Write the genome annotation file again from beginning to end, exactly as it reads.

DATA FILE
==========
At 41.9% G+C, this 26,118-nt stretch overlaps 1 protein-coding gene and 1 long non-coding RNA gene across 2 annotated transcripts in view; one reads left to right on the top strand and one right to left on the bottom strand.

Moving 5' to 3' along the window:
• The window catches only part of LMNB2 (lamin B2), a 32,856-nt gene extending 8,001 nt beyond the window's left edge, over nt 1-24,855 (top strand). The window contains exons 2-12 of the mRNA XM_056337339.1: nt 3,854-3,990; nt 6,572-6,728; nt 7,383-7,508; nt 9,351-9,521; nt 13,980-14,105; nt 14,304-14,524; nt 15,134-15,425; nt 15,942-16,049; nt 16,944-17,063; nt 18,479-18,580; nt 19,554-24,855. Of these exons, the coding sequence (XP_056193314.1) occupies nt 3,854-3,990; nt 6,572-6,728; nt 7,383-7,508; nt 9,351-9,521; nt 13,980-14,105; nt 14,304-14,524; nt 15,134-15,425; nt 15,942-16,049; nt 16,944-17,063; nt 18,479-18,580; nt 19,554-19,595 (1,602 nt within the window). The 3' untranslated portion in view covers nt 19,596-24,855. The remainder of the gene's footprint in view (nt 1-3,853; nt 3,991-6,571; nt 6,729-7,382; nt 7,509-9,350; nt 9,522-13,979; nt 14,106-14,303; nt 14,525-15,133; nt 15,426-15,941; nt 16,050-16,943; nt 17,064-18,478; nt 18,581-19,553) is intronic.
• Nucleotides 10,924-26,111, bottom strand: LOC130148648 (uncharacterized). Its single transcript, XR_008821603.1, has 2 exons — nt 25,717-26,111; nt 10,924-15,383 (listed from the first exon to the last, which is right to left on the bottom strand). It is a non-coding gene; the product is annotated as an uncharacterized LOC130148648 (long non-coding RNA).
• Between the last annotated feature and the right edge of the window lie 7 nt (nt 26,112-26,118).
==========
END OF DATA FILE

At 41.9% G+C, this 26,118-nt stretch overlaps 1 protein-coding gene and 1 long non-coding RNA gene across 2 annotated transcripts in view; one reads left to right on the top strand and one right to left on the bottom strand.

Moving 5' to 3' along the window:
• The window catches only part of LMNB2 (lamin B2), a 32,856-nt gene extending 8,001 nt beyond the window's left edge, over nt 1-24,855 (top strand). The window contains exons 2-12 of the mRNA XM_056337339.1: nt 3,854-3,990; nt 6,572-6,728; nt 7,383-7,508; nt 9,351-9,521; nt 13,980-14,105; nt 14,304-14,524; nt 15,134-15,425; nt 15,942-16,049; nt 16,944-17,063; nt 18,479-18,580; nt 19,554-24,855. Of these exons, the coding sequence (XP_056193314.1) occupies nt 3,854-3,990; nt 6,572-6,728; nt 7,383-7,508; nt 9,351-9,521; nt 13,980-14,105; nt 14,304-14,524; nt 15,134-15,425; nt 15,942-16,049; nt 16,944-17,063; nt 18,479-18,580; nt 19,554-19,595 (1,602 nt within the window). The 3' untranslated portion in view covers nt 19,596-24,855. The remainder of the gene's footprint in view (nt 1-3,853; nt 3,991-6,571; nt 6,729-7,382; nt 7,509-9,350; nt 9,522-13,979; nt 14,106-14,303; nt 14,525-15,133; nt 15,426-15,941; nt 16,050-16,943; nt 17,064-18,478; nt 18,581-19,553) is intronic.
• Nucleotides 10,924-26,111, bottom strand: LOC130148648 (uncharacterized). Its single transcript, XR_008821603.1, has 2 exons — nt 25,717-26,111; nt 10,924-15,383 (listed from the first exon to the last, which is right to left on the bottom strand). It is a non-coding gene; the product is annotated as an uncharacterized LOC130148648 (long non-coding RNA).
• Between the last annotated feature and the right edge of the window lie 7 nt (nt 26,112-26,118).